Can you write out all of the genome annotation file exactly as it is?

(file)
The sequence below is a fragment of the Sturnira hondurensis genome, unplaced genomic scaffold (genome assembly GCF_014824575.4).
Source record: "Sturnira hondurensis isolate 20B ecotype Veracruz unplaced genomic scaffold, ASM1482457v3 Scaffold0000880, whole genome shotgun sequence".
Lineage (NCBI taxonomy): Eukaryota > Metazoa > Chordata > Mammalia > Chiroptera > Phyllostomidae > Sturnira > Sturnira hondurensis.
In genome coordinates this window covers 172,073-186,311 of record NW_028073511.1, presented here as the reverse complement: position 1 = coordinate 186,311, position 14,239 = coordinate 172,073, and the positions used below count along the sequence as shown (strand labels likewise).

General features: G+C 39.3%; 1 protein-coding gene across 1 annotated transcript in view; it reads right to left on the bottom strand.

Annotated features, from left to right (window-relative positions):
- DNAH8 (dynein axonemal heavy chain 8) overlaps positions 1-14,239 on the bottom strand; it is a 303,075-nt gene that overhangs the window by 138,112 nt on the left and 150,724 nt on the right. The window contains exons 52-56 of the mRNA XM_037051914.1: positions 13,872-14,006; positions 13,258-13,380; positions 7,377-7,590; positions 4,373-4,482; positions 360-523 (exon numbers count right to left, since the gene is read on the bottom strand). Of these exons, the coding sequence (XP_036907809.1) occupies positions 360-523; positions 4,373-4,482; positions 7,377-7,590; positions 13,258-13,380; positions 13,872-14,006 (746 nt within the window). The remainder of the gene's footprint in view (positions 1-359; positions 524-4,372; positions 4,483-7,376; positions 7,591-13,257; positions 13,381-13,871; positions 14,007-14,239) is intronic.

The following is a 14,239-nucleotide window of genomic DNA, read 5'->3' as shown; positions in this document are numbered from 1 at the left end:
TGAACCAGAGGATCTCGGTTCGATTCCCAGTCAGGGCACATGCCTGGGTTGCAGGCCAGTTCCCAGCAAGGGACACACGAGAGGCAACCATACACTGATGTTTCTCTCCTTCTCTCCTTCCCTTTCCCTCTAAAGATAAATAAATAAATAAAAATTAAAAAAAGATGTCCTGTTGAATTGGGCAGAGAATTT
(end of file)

The sequence below is a fragment of the Sturnira hondurensis genome, unplaced genomic scaffold (genome assembly GCF_014824575.4).
Source record: "Sturnira hondurensis isolate 20B ecotype Veracruz unplaced genomic scaffold, ASM1482457v3 Scaffold0000880, whole genome shotgun sequence".
Lineage (NCBI taxonomy): Eukaryota > Metazoa > Chordata > Mammalia > Chiroptera > Phyllostomidae > Sturnira > Sturnira hondurensis.
In genome coordinates this window covers 172,073-186,311 of record NW_028073511.1, presented here as the reverse complement: position 1 = coordinate 186,311, position 14,239 = coordinate 172,073, and the positions used below count along the sequence as shown (strand labels likewise).

General features: G+C 39.3%; 1 protein-coding gene across 1 annotated transcript in view; it reads right to left on the bottom strand.

Annotated features, from left to right (window-relative positions):
- DNAH8 (dynein axonemal heavy chain 8) overlaps positions 1-14,239 on the bottom strand; it is a 303,075-nt gene that overhangs the window by 138,112 nt on the left and 150,724 nt on the right. The window contains exons 52-56 of the mRNA XM_037051914.1: positions 13,872-14,006; positions 13,258-13,380; positions 7,377-7,590; positions 4,373-4,482; positions 360-523 (exon numbers count right to left, since the gene is read on the bottom strand). Of these exons, the coding sequence (XP_036907809.1) occupies positions 360-523; positions 4,373-4,482; positions 7,377-7,590; positions 13,258-13,380; positions 13,872-14,006 (746 nt within the window). The remainder of the gene's footprint in view (positions 1-359; positions 524-4,372; positions 4,483-7,376; positions 7,591-13,257; positions 13,381-13,871; positions 14,007-14,239) is intronic.

The following is a 14,239-nucleotide window of genomic DNA, read 5'->3' as shown; positions in this document are numbered from 1 at the left end:
TGAACCAGAGGATCTCGGTTCGATTCCCAGTCAGGGCACATGCCTGGGTTGCAGGCCAGTTCCCAGCAAGGGACACACGAGAGGCAACCATACACTGATGTTTCTCTCCTTCTCTCCTTCCCTTTCCCTCTAAAGATAAATAAATAAATAAAAATTAAAAAAAGATGTCCTGTTGAATTGGGCAGAGAATTT